Construction is expected to take between nine and 12 months.

Volunteers sought for B.C.’s annual bat count

Citizen-science volunteers are needed to take part in the B.C. Annual Bat Count in June.

The program, hosted by the B.C. Community Bat Program, encourages residents to count bats at local roost sites.

B.C. bats, including the little brown myotis, are returning to their summer roost sites in buildings and bat boxes. All bats are an essential part of the ecosystem, consuming many insect pests each night.

“The counts are a wonderful way for people to get outside, learn about bats and be involved in collecting important scientific information,” said Danielle Buckle, co-ordinator of the South Island Community Bat Program.

Volunteers wait outside a known roost site — such as a bat box, barn or attic — and count bats as they fly out at twilight. A guano sample can also be sent in to identify the species.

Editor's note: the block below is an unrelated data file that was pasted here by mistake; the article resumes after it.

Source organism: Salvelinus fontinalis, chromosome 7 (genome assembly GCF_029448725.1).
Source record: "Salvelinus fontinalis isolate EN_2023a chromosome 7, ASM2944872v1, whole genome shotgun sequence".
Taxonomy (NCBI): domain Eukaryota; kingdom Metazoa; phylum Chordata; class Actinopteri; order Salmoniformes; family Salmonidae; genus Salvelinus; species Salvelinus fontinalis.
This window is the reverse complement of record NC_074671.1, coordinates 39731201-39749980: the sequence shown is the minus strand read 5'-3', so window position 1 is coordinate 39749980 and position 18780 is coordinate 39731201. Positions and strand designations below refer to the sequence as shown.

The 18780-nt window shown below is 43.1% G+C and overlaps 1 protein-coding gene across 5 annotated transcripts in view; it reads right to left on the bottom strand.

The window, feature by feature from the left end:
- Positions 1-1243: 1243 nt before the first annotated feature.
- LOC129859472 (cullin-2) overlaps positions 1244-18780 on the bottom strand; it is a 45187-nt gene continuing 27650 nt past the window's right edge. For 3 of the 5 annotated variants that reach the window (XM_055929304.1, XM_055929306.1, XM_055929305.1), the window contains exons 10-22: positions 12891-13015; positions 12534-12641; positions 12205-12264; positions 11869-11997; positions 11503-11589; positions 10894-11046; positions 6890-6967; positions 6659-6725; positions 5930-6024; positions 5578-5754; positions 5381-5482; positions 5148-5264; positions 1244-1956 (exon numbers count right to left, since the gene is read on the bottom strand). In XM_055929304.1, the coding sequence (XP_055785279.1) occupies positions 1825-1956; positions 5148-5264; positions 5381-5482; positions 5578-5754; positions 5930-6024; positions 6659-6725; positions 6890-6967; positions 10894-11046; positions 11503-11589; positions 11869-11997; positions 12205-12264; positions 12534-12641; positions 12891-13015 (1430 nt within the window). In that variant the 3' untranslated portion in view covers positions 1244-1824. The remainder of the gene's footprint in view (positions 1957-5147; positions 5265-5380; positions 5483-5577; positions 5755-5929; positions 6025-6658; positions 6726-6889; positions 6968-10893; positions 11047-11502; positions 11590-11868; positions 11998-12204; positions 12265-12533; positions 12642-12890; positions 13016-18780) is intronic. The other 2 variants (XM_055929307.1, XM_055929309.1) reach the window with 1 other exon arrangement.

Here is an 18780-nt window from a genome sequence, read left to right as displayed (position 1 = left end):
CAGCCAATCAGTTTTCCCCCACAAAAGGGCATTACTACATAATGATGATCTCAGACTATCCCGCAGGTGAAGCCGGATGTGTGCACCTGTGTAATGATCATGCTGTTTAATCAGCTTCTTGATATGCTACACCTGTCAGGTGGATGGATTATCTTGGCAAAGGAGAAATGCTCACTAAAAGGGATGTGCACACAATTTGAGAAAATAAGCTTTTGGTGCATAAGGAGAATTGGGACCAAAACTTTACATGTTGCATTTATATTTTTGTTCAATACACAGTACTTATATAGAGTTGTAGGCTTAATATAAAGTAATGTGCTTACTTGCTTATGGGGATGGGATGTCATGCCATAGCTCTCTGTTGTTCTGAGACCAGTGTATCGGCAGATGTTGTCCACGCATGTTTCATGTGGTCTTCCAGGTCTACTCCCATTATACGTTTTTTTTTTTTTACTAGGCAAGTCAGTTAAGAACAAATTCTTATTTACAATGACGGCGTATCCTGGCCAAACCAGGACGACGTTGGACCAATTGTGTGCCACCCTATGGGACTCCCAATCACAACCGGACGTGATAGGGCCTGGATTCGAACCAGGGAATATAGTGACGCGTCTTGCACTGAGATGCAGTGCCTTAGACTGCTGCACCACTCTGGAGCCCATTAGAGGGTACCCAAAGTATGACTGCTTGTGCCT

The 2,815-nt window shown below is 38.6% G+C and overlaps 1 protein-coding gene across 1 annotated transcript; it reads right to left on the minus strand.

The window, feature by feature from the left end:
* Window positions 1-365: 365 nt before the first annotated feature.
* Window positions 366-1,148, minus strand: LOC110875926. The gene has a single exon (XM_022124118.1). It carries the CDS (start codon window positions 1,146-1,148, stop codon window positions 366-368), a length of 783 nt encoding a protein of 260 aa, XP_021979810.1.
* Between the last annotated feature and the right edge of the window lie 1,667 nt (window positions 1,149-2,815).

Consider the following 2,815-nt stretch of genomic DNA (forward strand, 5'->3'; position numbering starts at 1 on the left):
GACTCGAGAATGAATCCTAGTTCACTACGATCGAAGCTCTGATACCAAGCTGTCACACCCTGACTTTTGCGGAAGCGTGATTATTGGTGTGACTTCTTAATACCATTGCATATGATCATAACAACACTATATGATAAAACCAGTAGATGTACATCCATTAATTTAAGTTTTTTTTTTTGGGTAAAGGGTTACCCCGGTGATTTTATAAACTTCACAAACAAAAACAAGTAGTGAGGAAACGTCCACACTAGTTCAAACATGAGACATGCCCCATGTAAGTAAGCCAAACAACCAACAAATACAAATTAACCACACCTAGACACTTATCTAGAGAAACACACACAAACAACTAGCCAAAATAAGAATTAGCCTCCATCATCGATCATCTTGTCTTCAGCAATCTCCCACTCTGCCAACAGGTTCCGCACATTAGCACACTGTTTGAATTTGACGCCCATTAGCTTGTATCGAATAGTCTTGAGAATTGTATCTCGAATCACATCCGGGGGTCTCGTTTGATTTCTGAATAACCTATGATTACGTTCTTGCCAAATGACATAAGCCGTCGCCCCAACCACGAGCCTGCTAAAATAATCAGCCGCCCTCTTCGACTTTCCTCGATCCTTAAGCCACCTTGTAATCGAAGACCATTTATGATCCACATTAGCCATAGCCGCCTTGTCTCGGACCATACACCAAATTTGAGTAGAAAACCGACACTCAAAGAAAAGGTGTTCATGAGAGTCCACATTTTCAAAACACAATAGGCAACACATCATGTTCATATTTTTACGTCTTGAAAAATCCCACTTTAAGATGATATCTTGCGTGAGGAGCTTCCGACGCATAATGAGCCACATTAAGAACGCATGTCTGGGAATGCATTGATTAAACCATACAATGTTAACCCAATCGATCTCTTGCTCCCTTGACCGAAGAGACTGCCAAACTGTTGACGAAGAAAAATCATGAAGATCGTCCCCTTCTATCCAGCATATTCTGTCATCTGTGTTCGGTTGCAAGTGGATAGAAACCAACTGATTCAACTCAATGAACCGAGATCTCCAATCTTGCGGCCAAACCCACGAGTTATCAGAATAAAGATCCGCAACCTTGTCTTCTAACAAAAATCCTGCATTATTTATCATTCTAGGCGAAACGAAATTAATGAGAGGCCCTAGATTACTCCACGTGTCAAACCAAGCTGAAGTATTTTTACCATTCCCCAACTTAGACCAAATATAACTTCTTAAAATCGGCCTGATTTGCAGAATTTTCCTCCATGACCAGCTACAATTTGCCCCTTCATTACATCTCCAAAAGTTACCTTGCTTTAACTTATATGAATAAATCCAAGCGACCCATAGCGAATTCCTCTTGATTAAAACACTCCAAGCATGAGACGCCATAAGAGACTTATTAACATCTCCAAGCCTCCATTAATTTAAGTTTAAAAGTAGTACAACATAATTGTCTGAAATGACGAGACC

The data helps biologists understand bat distribution and monitor for the effects of white-nose syndrome, a fungal disease that is fatal for bats but not for other animals or humans.

The B.C. Community Bat Program is funded by the Habitat Conservation Trust Foundation, the Forest Enhancement Society of B.C., the Habitat Stewardship Program, with support from the B.C. Conservation Foundation and the province of B.C.

To volunteer, go to

Art show for dogs raises cash for SPCA

Artist Tanya Bub is hosting Art for Dogs, an exhibit that is equal parts arts, entertainment and fundraiser for the B.C. SPCA, until May 29 at the Gage Gallery.

The idea for the show, which features dog sculptures made out of driftwood, came from seeing dogs react to her canine-themed work.